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An Exchange of Musical Ideas : Jazz: Rob Mullins performed 'Take 5' in Vietnam and hears original works. He plays Saturday at OCC.


Before he left for Hanoi last month, Rob Mullins saw Oliver Stone's latest film, "Heaven and Earth," which chronicles four decades of a Vietnamese woman's life. But it didn't prepare him for what he found there.

"It's a place where time is still stuck back somewhere in the past," the keyboardist from Huntington Beach said. "They're still trying to develop basic things like electricity, public transportation, systems of distribution for their products. It's going to be a long time before they catch up."

Mullins, 36, visited Hanoi to play in the city's opera house. The trip was sponsored by Colorado-based International Exposure, a nonprofit group that encourages humanitarianism through cultural exchanges.

For his part, Mullins brought an unfamiliar art form to the Southeast Asian country, one that that populace seems hungry for.

"The Vietnamese have a lot of respect for their traditional art forms and music, forms that are fascinating and very unique in character," he said. "But they're still trying to find their way in terms of identity in pop music and jazz."

The New Year's Eve concert at the Hanoi Opera House was the central event in Mullins' 12-day odyssey. The 750-seat facility, built by the French in 1911, was filled to capacity for Mullins' performance.

"It's the place where Ho Chi Minh would watch performances by the Vietnamese National Orchestra as well as traditional bands from the local conservatory," Mullins said. "For my concert, there were 5-year-old kids in tattered clothes sitting next to government officials. It was so crowded that people were standing in the wings and the aisles."

After introductory speeches by the head of the city's music conservatory and Terrianne Steinhauer, head of International Exposure, "It was time to rock," Mullins said.

Working solo, Mullins employed prerecorded digital tapes to provide his own backing, while playing the synthesizer he brought with him as well as the opera house's grand piano.

"I recorded all the tracks in advance back in my studio, and they sounded huge. I had a digital representation of the world's finest jazz band."

Mullins, who plays Saturday at Orange Coast College's Robert B. Moore Theatre, opened with his "Welcome to New York," then played his Grammy-nominated "Making Love" before moving into the Paul Desmond-Dave Brubeck tune, "Take 5."

"Some people in the audience knew the song from when it was a pop hit in the '50s, and they applauded. Then, I started playing (the strings) inside the piano, playing percussively and hitting the low-end strings with my hand for a bass sound, and people just went off, cheering and clapping."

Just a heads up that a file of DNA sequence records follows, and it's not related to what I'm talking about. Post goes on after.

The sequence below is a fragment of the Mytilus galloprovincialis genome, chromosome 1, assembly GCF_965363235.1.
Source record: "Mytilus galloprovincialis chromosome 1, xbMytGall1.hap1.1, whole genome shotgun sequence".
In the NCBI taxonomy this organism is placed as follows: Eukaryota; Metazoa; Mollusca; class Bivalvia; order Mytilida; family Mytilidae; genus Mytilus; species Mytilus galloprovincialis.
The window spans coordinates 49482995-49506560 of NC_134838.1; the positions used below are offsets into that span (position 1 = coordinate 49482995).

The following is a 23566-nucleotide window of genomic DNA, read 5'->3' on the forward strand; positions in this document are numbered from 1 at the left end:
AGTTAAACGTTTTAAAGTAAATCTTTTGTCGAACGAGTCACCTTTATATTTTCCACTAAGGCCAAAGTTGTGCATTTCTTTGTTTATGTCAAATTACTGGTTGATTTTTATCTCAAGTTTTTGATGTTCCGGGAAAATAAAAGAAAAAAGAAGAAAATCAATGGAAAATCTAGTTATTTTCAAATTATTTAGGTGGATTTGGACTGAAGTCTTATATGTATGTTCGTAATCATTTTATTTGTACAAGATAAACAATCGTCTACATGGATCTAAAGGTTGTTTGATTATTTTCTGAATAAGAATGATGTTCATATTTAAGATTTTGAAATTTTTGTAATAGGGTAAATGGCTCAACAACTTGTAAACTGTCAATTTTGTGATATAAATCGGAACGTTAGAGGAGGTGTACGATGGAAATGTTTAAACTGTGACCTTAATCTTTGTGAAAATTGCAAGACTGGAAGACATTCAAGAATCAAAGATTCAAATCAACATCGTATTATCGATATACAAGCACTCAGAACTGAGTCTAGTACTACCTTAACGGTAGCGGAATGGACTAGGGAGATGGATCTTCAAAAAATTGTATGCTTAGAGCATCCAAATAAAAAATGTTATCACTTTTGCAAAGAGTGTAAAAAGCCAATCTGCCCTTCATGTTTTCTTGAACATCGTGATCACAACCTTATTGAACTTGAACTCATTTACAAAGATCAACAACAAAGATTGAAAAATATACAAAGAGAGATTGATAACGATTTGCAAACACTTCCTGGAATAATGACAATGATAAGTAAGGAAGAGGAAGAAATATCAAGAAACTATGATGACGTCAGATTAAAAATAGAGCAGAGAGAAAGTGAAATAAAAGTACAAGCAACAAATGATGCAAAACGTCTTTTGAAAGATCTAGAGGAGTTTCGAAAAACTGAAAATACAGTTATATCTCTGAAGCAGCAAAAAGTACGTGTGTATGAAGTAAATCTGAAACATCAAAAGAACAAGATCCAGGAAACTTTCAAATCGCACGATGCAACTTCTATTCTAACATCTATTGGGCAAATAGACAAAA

Finally, Mullins closed his solo part of the concert with "Peace," a mid-tempo ballad composed especially for the concert. "It's my musical gift and wish for positive relationships for Vietnam and the future," he said.


For an encore, Mullins brought up the members of the city's only jazz ensemble, the Orient Band, to jam with him on "Caravan."

"People went crazy," Mullins recalled, "and everyone on stage was hugging and smiling. Then it was time to meet the audience. Many came up who could speak English; those who couldn't spoke through my translator. You could see they were really touched, some were even crying. It was a very emotional moment for me."

In the days before the concert, Mullins visited the Hanoi Music Conservatory to meet with his fellow musicians.

"It was . . . down a dirt lane, just three buildings, all in a state of disrepair." He toured the conservatory's various departments--vocal, symphonic, pop music and traditional Vietnamese music. He was appalled at what he found in the library.

"The only books they had were Russian editions of European classical masterworks. If a student wanted to go into the library for sheet music to a pop song, they'd be out of luck. They've never seen sheet music for that type of thing. The entire music collection consists of 40 CDs, all classical, and one machine to play them on. I gave them five of my recordings, and it was the first jazz CDs they had."

Then Mullins heard from the students, including a young keyboardist with an ear for boogie-woogie, and from the Orient Band.

"They presented a few American jazz tunes as well as some original music that was fantastic; like Chick Corea-meets-Vietnam. I was very impressed with the ability levels, especially since it is so difficult to get their hands on material to learn from."

Mullins also was influenced musically by his journey.

"You'll hear it in my work in the future," he said. "When I went to Japan in the late '80s, it influenced my work and I came out with 'Tokyo Nights.' Now I would like to work with the sounds of American jazz, funk and Vietnamese traditional music as well as European symphonic music to create a new style of world music."

Mullins also felt empathy for his fellow musicians in Vietnam.

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